Alfieri Part 2, Chapter XIV: On Wounding by Voiding the Body Without Passing

Today we’ll be looking at the plays in Plate 13 of La Scherma by Francesco Ferdiando Alfieri. You can snag a copy over on Amazon if you want to follow along.

There’s also a new translation of Alfieri that came out last week by Tom Leoni. Tom’s well known for his rapier manual translations. Mine’s been in transit in my city since 5am. It’s 10pm. I’m assuming it ain’t making it today. 😦

Waiting for Leoni's Alfieri translationYou can also find the rest of my Alfieri & other historical rapier research over in the Historical Fencing section.


In today’s chapter, we’re going over some more body voids. We’ve hit a little of it before with some passing steps but today’s chapter is voiding sans-passing step, as we can see in Plate 14.

Alfieri starts off saying that by voiding the body “we make ourself master of our enemy’s life.” And who doesn’t like that? Continue reading Alfieri Part 2, Chapter XIV: On Wounding by Voiding the Body Without Passing

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Alfieri Part 2, Chapter XIII: How to Wound From a Firm Foot an Enemy Who Tries to Gain an Advantage by Circling

Today we’ll be looking at the plays in Plate 13 of La Scherma by Francesco Ferdiando Alfieri. You can snag a copy over on Amazon if you want to follow along.

You can also find the rest of my Alfieri & other historical rapier research over in the Historical Fencing section.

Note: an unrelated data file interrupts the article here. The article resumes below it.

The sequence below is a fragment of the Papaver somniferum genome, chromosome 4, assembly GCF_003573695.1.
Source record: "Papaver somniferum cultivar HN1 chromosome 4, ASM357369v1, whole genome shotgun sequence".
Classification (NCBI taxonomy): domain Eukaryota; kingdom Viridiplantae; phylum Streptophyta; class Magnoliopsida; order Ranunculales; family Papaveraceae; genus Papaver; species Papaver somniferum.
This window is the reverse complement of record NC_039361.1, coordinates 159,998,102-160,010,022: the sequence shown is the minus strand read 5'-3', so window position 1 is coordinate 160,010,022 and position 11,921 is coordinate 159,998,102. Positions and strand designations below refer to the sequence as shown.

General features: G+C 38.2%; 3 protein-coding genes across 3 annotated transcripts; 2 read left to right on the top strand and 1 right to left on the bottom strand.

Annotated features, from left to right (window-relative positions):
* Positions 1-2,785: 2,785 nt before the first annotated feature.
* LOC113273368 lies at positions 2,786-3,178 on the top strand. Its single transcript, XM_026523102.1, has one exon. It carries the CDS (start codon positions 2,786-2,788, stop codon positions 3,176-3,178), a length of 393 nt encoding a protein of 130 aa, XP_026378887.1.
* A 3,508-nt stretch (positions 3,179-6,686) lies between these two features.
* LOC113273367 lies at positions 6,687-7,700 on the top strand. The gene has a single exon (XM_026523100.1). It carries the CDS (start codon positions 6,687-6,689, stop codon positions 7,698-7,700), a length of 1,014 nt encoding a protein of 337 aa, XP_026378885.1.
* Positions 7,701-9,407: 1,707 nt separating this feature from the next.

In today’s chapter, we go over Alfieri’s ideas for combating opponents who like to circle — aka Destreza fighters.

La Verdadera Destreza is the Spanish school of fencing which can be marked by its upright stance and penchant for circling opponents to gain blade & measure advantage. For additional information on Destreza, I highly recommend the blog Black Birds and Blades. It’s run by my friend Doroga who has put tireless amount of hours and effort into researching different Destreza masters.

Destreza rapier
Destreza in action

It’s a fun and interesting style of fence.

Of course, stepping off-line isn’t saved for just Spanish school of fencers. You run into with a wider variety of opponents, even those who concentrate in the Italian schools. Destreza just happens to be known for its circling. Continue reading Alfieri Part 2, Chapter XIII: How to Wound From a Firm Foot an Enemy Who Tries to Gain an Advantage by Circling

Alfieri Part 2, Chapter XII: On Wounding a Furious and Resolute Opponent

Today we’ll be looking at the plays in Plate 12 of La Scherma by Francesco Ferdiando Alfieri. You can snag a copy over on Amazon if you want to follow along.

You can also find the rest of my Alfieri & other historical rapier research over in the Historical Fencing section.


In Part 1, Alfieri goes over the different types of fighters one might come across, each based off the four humors. He spent some time talking about dealing with furious opponents on a philosophical level. In this chapter he talks about some actual plays one cane employ.

Note: We don’t run into “furious” opponents often in the SCA. The closest we could compare this to is someone who fights with little regard to their own person; someone who’s willing to take the double-kill as often as allowed; a bull-charger. Continue reading Alfieri Part 2, Chapter XII: On Wounding a Furious and Resolute Opponent

Alfieri Part 2, Chapter XI: How to Wound the Enemy While He Tries to Attack with a Mandritto or Riverso to the Legs

Today we’ll be looking at the plays in Plate 11 of La Scherma by Francesco Ferdiando Alfieri. You can snag a copy over on Amazon if you want to follow along.